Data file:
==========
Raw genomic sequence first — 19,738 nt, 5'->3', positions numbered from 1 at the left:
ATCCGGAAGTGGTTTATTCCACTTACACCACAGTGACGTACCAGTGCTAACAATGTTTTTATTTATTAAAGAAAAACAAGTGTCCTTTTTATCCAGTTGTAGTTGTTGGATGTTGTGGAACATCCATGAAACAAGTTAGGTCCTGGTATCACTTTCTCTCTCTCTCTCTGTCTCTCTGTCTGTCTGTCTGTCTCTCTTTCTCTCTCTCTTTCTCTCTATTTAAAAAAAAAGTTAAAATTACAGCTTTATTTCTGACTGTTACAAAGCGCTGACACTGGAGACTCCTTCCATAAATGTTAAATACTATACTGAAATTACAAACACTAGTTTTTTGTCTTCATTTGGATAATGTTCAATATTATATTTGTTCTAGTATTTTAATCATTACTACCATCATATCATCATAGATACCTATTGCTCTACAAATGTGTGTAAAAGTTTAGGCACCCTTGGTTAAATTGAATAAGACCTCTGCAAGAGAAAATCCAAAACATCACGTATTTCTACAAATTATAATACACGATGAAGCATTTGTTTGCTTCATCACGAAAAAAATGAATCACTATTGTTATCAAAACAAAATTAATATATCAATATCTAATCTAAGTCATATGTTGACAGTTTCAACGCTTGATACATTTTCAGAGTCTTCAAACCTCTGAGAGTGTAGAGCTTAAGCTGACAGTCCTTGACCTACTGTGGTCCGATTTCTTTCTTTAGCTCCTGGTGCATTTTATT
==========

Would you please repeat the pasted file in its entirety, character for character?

Raw genomic sequence first — 19,738 nt, 5'->3', positions numbered from 1 at the left:
ATCCGGAAGTGGTTTATTCCACTTACACCACAGTGACGTACCAGTGCTAACAATGTTTTTATTTATTAAAGAAAAACAAGTGTCCTTTTTATCCAGTTGTAGTTGTTGGATGTTGTGGAACATCCATGAAACAAGTTAGGTCCTGGTATCACTTTCTCTCTCTCTCTCTGTCTCTCTGTCTGTCTGTCTGTCTCTCTTTCTCTCTCTCTTTCTCTCTATTTAAAAAAAAAGTTAAAATTACAGCTTTATTTCTGACTGTTACAAAGCGCTGACACTGGAGACTCCTTCCATAAATGTTAAATACTATACTGAAATTACAAACACTAGTTTTTTGTCTTCATTTGGATAATGTTCAATATTATATTTGTTCTAGTATTTTAATCATTACTACCATCATATCATCATAGATACCTATTGCTCTACAAATGTGTGTAAAAGTTTAGGCACCCTTGGTTAAATTGAATAAGACCTCTGCAAGAGAAAATCCAAAACATCACGTATTTCTACAAATTATAATACACGATGAAGCATTTGTTTGCTTCATCACGAAAAAAATGAATCACTATTGTTATCAAAACAAAATTAATATATCAATATCTAATCTAAGTCATATGTTGACAGTTTCAACGCTTGATACATTTTCAGAGTCTTCAAACCTCTGAGAGTGTAGAGCTTAAGCTGACAGTCCTTGACCTACTGTGGTCCGATTTCTTTCTTTAGCTCCTGGTGCATTTTATT